Why Should I Get an Electric Car?

Electric vehicles tend to cost more upfront than internal combustion engine models. However, you won't be spending much on fuel, which can save you money. If you keep the electric vehicle long-term, you might spend less overall than with the gas-powered car.

If you plan to keep the vehicle, it can become cost-effective. After you pay for the initial cost of owning an EV, you start to save money because you aren't purchasing fuel. There's also less maintenance, saving you plenty.

The Advantages

No More Oil Changes Icon

No More Oil Changes

No Transmission, oill and fluid maintenance.
No More Gas Pumps Icon

No More Gas Pumps

Charge your vehicle at home, work or at a convenient charging station.
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State Incentives

Some states and local utilities and offer cost saving incentives.
Performance Icon


Quick acceleration and responsive handling.
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HOV Lane

Drive solo in carpool lanes where available.
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Zero Emissions

Zero tailpipe emissions, provide a greener tomorrow.

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EV Performance

There are electric vehicles that are capable of towing. You want to check what the maximum is and ensure you have the equipment needed to get the job done. However, you could lose 30% or more of efficiency while you are towing.


Electric vehicles do not use oil, so there's a lot less maintenance that needs to be done. However, the tires, brakes, and other fluids must be checked regularly.  Popular studies show it costs less to maintain an electric vehicle. On average, it might cost six cents per mile to maintain an EV, compared to about ten cents per mile with a combustion engine vehicle.

EV Tax Credit

Federal tax credits vary based on the model you are buying. However, you might be able to get a tax credit for $7,500 with qualifying models.


With large touchscreen infotainment systems, your EV has impressive computational power, and EV manufacturers are leading the revolution in vehicle infotainment systems.  You will find large format, high-tech HD touchscreens with better accessibility, usability, and functionality than what is found in their gasoline-burning counterparts.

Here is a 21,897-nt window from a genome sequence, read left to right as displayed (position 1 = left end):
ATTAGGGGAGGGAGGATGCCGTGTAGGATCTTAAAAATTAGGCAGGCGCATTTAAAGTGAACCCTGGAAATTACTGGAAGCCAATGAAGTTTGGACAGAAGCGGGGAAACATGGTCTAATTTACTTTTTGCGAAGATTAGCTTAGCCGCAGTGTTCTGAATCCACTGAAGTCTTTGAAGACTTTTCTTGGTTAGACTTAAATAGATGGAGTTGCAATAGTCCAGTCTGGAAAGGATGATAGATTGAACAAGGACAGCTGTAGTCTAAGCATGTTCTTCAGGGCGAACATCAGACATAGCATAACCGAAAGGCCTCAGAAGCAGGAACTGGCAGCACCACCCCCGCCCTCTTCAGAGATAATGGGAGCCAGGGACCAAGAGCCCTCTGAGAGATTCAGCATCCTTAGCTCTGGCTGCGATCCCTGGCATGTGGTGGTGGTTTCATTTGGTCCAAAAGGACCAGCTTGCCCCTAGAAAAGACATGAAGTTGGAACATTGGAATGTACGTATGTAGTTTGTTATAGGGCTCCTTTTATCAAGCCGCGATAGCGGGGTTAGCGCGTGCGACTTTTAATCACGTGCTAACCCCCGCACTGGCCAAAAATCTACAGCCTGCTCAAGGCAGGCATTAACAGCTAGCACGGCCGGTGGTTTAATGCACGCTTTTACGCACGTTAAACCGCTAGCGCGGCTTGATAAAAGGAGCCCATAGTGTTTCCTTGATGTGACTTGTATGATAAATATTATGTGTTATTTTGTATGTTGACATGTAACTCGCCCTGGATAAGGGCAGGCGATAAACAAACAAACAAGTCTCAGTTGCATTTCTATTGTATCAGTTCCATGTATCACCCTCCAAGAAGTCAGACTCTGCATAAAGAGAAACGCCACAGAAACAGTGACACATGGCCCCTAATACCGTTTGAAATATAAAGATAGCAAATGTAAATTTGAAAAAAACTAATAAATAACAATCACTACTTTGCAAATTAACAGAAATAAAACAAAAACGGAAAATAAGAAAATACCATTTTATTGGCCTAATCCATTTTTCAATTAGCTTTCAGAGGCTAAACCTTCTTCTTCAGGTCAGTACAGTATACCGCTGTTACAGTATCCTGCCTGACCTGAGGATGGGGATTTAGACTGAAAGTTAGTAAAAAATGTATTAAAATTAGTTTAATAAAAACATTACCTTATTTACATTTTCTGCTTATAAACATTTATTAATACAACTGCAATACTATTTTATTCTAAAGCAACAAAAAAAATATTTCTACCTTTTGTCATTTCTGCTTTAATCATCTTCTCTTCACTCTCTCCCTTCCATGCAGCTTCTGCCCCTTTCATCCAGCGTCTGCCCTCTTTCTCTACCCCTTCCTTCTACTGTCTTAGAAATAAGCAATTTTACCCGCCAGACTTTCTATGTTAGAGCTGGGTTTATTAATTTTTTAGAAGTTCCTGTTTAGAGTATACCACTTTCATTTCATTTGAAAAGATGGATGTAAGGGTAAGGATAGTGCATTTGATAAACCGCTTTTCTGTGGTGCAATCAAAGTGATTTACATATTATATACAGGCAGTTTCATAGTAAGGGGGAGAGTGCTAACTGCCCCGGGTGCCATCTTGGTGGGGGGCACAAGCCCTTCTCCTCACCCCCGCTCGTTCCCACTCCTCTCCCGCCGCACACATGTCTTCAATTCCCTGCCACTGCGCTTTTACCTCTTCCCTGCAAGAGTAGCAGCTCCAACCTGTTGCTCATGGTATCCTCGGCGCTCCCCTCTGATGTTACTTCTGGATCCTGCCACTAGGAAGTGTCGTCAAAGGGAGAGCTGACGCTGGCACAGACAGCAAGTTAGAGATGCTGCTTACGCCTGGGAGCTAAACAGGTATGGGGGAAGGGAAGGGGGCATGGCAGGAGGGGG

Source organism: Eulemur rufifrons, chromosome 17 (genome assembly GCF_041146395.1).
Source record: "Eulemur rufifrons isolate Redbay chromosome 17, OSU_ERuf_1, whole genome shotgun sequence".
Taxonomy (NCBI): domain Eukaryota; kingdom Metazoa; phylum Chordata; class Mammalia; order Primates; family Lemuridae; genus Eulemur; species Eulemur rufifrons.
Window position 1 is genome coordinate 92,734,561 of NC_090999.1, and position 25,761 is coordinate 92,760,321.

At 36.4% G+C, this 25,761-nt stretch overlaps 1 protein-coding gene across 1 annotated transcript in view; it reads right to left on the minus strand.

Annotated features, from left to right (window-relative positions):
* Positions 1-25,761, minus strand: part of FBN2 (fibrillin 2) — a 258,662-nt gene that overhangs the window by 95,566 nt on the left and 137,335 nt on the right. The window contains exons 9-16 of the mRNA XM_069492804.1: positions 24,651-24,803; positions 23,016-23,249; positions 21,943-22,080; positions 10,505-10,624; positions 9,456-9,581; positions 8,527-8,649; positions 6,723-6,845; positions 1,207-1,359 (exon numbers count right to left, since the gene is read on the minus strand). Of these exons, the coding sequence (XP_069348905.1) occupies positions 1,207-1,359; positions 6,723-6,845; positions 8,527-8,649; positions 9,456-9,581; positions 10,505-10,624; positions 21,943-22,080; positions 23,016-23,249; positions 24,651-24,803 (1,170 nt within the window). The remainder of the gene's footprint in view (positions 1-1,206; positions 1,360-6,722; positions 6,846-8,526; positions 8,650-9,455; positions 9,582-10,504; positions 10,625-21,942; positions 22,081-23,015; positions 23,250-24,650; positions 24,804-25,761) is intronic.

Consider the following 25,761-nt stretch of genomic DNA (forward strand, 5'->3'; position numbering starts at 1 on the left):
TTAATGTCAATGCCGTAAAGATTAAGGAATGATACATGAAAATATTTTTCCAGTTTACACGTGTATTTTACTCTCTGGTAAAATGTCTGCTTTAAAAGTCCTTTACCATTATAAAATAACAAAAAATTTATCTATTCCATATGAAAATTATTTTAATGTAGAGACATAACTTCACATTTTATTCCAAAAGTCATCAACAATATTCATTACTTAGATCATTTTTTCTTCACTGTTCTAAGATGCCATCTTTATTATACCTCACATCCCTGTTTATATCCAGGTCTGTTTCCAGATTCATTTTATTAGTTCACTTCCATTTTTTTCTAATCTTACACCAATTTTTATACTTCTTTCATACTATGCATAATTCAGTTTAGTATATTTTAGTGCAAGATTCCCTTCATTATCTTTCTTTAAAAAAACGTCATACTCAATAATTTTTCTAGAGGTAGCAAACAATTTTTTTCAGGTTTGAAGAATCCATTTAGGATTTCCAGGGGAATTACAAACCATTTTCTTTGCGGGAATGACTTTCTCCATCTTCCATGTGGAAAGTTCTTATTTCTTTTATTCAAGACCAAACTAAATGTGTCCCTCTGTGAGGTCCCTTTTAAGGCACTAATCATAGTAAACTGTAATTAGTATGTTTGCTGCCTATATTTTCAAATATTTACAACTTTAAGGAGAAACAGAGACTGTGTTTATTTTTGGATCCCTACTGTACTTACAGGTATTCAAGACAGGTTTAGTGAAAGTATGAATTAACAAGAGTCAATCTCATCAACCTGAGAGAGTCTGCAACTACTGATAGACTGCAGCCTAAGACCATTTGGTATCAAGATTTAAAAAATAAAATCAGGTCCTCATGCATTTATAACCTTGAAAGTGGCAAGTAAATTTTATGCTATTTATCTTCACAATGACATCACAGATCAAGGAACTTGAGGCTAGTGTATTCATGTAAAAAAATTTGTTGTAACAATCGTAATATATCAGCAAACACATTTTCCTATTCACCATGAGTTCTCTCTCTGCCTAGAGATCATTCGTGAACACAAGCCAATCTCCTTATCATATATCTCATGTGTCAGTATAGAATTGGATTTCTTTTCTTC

Charging Stations

Most big cities have charging stations within every mile. Even outside of the cities, you can find many electric charging stations throughout the country. Map out your route before you leave. The government provides a map of all-electric vehicle charging stations. You can search for locations in your area or along your route. EV chargers all work the same way, but the speed at which they charge differs. Most home chargers are considered Level 1, some public chargers are Level 2, but there are also DC Fast Charging stations.


Electric cars produce no emissions, so they are much better for the environment. However, there are some downsides to manufacturing electric cars because these processes are not emissions-free.

Natural resources are used to create electric vehicle batteries. The process isn't perfect by any means. However, the impact of driving an EV makes a bigger difference than the manufacturing process takes away, and EV batteries can be recycled. Today, more than 95 percent of them get turned in to recycling because there are deposits to claim.

Power Requirements for Home Charging

Generally, electric cars charged at home use about 7,200 watts (W) of electricity, which can vary depending on the mode and home charger. Most electric car chargers use between 32 and 40 amps and connect to a 240-volt outlet in your home's breaker box.  Charging time depends on the battery size and the charging speed. It can take anywhere from thirty minutes to over 12 hours to fully charge an EV battery. If you have a car with a 60kWh battery, it will take about eight hours to fully charge it with a 7kW source.

Changes Happening

California, typically a legislative leader in creating laws that protect people's health and the environment, has passed a law that all sales of new light-duty passenger vehicles in California must be zero-emission electric vehicles (ZEVs) or plug-in hybrid electric vehicles (PHEVs) by 2035. ZEVs include battery-electric and fuel-cell electric vehicles.
Electric Vehicle FAQs
How long do electric vehicle (EV) batteries last?: It's a common misconception that EV batteries die prematurely, but that's not the case. When properly cared for, electric vehicles can last ten to twenty years before replacement is necessary. Most new cars come with a battery warranty that lasts at least eight years or 100,000 miles.

How much does an EV battery cost to replace?: The most costly part of the EV is the battery. When this part needs to be replaced, it can be pricey. On average, a new EV battery can cost between $4,000 and $8,000.

What kind of maintenance does an EV need?: Electric vehicles do not use oil, so there's a lot less maintenance that needs to be done. However, the tires, brakes and other fluids still need to be checked regularly.
What is an EV compared to a hybrid vehicle?: The EV relies only on electric power to operate. Hybrid vehicles use both electric power and fuel to run. However, the hybrid can be a plug-in variant that also requires charging like the electric vehicle.

Where can I charge my EV?: The government provides a map of all electric vehicle charging stations. You can search for locations in your area or along your route

Are all EV chargers the same?: The way that EV chargers work is the same, but the speed at which they charge is different. Most home chargers are considered Level 1. Some public chargers are Level 2, but there are also DC Fast Charging stations.